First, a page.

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Supply chain challenges and heightened uncertainty: How can the WTO help?

Firms have always had to manage threats to their domestic and international supply chains. Natural disasters, technical failures, wars, civil unrest, financial and macroeconomic hazards and more, have imperiled their operation at various times. But the pandemic highlighted the reality that risks have become more frequent and intense, and that they are likely to increase in the future as new variants, climate change events, cyber threats, and geopolitical tensions intensify. The war in Ukraine is a humanitarian disaster; it is also a major blow to supply networks, its full magnitude still unknown.

While not new, disruption is increasingly becoming the new norm, as highlighted in the World Trade Organization (WTO) Global Supply Chain Forum held on 21 March 2022. A central message delivered by Director General Dr. Ngozi Okonjo-Iweala is that withdrawal from trade is not the answer. Instead, trade policies and the WTO can help firms build resilience, manage disruptions, and withstand an uncertain future. Digitalization, backed by international co-operation, is also an important part of the answer. 

Changes in consumer preferences and disruptions on the ground

The latest supply chain crunch was triggered by a surge in demand for goods during the pandemic, as consumer spending, bolstered by economic stimulus, shifted from services to goods. The health crisis first caused a collapse in economic activity across the board, and world trade in goods fell precipitously, as did tourism and transport services. But the recovery was V-shaped, and when it came, the demand for goods soared, while that for services took longer to materialize. This happened first in the United States, where imported shipping containers increased by more than 17% between 2020 and 2021, and later in other advanced economies.

Supply is expected to keep struggling for a while, especially because many companies have moved away from ‘just in time’ and other lean strategies to ‘just in case’ approaches that seek to strengthen security in their supply chains, which has resulted in additional buying to build up inventories. But consumer behavior had already been changing before COVID-19 hit. Rapid e-commerce growth in the last decade, which had already reached $26 trillion in 2018, has increasingly put pressure on trade networks. In the words of one speaker in the WTO forum, the world's supply chain infrastructure had not been built for a world where consumers “want everything right now”.

Supply chain bottlenecks are found both at sea and on land and have ripple effects. Hinterland transport logjams, including overwhelmed ports and shortage of port workers, trucking, chassis, and warehousing space, have held up a large amount of shipping capacity. Ocean carriers are ramping up investment in new capacity, while pursuing digitalization and vertical integration strategies through the acquisition of terminals, creation of air freight divisions, and development of logistics businesses. However, it takes a couple of years to get big ships delivered and even more to build the landside infrastructure to support them. It will also take some time to clear up hinterland transport logjams.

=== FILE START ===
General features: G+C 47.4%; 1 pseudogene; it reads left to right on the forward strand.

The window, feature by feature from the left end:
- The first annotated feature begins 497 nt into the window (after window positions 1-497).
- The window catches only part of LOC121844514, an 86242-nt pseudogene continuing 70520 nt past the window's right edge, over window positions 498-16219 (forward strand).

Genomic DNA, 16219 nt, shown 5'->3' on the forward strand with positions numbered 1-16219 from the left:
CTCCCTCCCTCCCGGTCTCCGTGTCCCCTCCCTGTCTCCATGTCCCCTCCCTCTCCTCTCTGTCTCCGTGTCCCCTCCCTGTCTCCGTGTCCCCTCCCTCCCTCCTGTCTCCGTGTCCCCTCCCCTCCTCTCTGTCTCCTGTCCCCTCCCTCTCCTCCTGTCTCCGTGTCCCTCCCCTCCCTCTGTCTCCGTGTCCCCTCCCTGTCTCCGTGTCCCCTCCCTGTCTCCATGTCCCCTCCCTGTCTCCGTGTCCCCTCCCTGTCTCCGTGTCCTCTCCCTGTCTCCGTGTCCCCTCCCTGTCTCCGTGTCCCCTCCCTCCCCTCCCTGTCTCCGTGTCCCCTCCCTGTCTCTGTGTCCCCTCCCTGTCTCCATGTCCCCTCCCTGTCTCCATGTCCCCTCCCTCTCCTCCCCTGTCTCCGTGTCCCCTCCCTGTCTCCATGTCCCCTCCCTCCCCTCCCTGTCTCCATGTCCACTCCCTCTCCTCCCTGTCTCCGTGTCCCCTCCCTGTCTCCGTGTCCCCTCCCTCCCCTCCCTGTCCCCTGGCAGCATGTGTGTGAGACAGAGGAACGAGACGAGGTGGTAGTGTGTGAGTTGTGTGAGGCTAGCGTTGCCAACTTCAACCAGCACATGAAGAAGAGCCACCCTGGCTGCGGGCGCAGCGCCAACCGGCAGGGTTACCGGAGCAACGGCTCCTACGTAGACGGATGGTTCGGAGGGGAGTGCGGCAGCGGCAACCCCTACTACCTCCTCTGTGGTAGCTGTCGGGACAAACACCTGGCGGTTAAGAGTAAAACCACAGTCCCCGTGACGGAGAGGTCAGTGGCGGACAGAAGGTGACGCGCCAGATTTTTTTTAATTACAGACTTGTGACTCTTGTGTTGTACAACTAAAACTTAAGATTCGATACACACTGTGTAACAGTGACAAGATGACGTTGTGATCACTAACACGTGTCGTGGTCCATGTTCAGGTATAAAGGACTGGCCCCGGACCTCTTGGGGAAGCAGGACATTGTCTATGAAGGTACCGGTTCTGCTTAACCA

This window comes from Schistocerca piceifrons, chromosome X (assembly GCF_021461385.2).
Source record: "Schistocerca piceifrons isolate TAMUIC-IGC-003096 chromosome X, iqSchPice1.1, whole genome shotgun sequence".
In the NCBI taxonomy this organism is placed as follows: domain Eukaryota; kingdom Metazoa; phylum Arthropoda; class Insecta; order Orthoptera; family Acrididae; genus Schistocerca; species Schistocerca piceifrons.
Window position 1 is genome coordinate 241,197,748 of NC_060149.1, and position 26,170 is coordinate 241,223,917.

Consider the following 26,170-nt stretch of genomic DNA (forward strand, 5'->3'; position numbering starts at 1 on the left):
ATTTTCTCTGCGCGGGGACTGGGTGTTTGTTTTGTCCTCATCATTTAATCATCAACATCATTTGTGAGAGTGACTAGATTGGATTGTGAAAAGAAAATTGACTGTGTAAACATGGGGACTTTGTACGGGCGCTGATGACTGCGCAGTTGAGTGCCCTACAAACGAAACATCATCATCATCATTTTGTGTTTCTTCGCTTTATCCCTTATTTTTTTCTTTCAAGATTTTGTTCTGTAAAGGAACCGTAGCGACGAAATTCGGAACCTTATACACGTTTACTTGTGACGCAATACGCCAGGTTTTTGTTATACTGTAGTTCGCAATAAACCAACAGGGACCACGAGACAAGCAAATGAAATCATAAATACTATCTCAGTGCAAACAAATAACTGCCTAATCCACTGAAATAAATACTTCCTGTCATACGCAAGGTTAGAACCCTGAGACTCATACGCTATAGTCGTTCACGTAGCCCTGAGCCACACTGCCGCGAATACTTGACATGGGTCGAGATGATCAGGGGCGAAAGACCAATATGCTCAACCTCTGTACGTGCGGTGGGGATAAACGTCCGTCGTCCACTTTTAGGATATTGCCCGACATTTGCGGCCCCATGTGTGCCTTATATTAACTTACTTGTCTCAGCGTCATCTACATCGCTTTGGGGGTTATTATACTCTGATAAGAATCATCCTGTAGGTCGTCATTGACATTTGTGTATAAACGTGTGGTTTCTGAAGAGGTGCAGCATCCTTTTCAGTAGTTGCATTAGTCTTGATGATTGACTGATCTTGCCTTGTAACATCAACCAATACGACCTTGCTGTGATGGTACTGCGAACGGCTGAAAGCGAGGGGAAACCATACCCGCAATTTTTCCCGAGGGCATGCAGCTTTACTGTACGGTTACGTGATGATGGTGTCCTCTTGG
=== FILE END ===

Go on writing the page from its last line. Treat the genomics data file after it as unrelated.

The war in Ukraine has magnified supply chain challenges and heightened uncertainty, with significant knock-on trade impacts extending well beyond the countries directly in conflict. Reduced shipping connectivity, higher energy prices, and potential scarcity of grains, fertilizers and other critical supplies are among the factors that will further exacerbate current difficulties. The duration and outcome of the confrontation will determine whether present disruptions will morph into more profound fragmentation of supply chains.

Distributional impacts: disproportionately hitting the smallest and those with least-market power

The supply chain crunch, and the responses to it, have exacerbated existing tensions in transport and logistics networks, with concern mounting about repercussions on competition. High concentration in the global shipping industry, the expansion of ocean carriers into services beyond port-to-port activities, and special treatment granted to some customers through long term contracts, with guaranteed slots and fixed rates, were among the many concerns raised at the forum. The survival of freight forwarders, logistics companies and shippers in developing countries could be at risk, while small firms continue to confront sky-high freight rates.